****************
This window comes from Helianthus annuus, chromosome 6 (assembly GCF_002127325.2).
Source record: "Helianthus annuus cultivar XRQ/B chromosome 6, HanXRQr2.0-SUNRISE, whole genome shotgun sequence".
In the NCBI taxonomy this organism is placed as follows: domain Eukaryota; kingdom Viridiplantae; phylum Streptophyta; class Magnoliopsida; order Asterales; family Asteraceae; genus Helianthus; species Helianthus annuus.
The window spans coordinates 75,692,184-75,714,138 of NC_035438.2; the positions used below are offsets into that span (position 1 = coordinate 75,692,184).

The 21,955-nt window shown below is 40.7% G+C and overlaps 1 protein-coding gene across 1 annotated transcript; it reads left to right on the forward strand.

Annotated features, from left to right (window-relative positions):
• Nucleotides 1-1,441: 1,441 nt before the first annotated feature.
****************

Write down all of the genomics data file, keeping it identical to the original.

This window comes from Helianthus annuus, chromosome 6 (assembly GCF_002127325.2).
Source record: "Helianthus annuus cultivar XRQ/B chromosome 6, HanXRQr2.0-SUNRISE, whole genome shotgun sequence".
In the NCBI taxonomy this organism is placed as follows: domain Eukaryota; kingdom Viridiplantae; phylum Streptophyta; class Magnoliopsida; order Asterales; family Asteraceae; genus Helianthus; species Helianthus annuus.
The window spans coordinates 75,692,184-75,714,138 of NC_035438.2; the positions used below are offsets into that span (position 1 = coordinate 75,692,184).

The 21,955-nt window shown below is 40.7% G+C and overlaps 1 protein-coding gene across 1 annotated transcript; it reads left to right on the forward strand.

Annotated features, from left to right (window-relative positions):
• Nucleotides 1-1,441: 1,441 nt before the first annotated feature.